When is a Tech Problem Not a Tech Problem?

The answer is “a lot of the time”.  Because Development are often seen as the end of the line for product development, they are also often seen as the cause of late or unstable delivery.  But the true answer often lies in looking up-stream to the start of the process.

Is your organisation clear on what it wants from a new product development?

Frequent problems are:

  • Lack of clarity and agreement on what the new product should do
  • Insufficient detail around what is being requested – while this allows for iterative delivery as teams discover and learn, it also takes time for the Tech folk to circle back and elicit the needed detail
  • A lack of clear ownership for the product – this is needed for clarity on who will have the final say on decisions regarding the product
  • A failure to document and keep up to date the product definition leading to conflicting understandings across teams

Are your priorities clear?

Common findings:

  • Priorities constantly change depending on which customer last shouted the loudest
  • Focus is often on short-term gains rather than longer-term game-changing priorities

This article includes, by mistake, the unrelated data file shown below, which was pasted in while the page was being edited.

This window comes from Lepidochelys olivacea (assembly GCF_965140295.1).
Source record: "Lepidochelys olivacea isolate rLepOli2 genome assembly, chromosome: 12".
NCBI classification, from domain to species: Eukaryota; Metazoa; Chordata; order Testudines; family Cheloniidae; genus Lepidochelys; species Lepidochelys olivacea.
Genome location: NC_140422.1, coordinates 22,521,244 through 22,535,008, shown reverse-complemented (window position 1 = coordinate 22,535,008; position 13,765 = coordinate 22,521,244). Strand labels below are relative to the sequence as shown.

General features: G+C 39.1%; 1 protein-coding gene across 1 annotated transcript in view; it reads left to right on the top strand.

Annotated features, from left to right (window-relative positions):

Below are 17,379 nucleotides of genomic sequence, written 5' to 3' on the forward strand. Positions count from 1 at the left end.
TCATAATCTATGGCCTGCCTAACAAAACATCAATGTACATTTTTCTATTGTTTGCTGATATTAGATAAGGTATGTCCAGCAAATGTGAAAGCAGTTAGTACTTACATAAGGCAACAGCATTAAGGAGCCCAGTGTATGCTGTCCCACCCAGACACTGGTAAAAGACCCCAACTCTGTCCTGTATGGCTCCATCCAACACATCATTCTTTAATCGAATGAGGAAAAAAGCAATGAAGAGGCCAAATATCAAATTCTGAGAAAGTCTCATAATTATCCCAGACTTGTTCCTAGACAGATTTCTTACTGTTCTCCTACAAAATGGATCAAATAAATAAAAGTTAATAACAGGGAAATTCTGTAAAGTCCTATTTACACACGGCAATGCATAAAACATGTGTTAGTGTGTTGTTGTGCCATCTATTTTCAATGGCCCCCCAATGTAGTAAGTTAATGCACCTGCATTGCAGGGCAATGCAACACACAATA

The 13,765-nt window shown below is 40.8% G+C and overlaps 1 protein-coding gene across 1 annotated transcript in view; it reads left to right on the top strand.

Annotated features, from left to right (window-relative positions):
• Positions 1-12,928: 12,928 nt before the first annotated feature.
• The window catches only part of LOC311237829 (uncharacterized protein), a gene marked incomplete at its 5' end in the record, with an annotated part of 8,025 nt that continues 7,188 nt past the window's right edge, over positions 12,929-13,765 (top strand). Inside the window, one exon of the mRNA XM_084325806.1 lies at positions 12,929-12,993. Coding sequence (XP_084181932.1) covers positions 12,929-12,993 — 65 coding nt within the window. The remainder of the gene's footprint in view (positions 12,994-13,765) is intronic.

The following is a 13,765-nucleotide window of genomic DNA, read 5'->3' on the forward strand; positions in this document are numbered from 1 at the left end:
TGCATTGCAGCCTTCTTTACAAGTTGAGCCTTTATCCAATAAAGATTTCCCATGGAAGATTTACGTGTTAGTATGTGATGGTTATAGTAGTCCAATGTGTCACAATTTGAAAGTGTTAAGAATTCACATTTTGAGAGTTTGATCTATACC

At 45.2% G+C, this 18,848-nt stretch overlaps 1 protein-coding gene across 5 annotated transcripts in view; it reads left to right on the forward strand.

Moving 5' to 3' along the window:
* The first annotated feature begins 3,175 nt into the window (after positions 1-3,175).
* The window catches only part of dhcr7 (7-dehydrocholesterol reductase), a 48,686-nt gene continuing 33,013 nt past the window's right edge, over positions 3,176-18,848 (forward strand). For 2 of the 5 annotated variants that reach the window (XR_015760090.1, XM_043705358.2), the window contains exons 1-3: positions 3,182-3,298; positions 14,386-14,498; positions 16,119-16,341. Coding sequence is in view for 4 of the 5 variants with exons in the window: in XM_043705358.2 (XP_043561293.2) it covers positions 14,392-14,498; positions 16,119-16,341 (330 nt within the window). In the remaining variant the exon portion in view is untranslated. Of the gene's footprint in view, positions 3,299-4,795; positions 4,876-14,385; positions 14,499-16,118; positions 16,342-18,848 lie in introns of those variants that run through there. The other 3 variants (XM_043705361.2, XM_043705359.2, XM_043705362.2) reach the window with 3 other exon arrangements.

Are you realistic about what can be achieved in the timescales?

Observations:

  • Development is squeezed as the deadlines for delivery draw closer
  • Time is allowed for the happy-day scenarios but insufficient time is allocated to edge-cases, QA and operational readiness
  • Prototypes are seen as near-final solutions and delivery promises are made accordingly without consulting Development

Are you joined up as an organisation?

Ask yourself:

  • Do you plan for product delivery end-to-end across the organisation?
  • When you go live, are all the stakeholders ready (Support, Installation/Deployment, Sales, Marketing, Finance, Legal)?

 

To achieve success efficiently and effectively, you need to be a well-oiled delivery machine.  If you need help, please contact interim.team.

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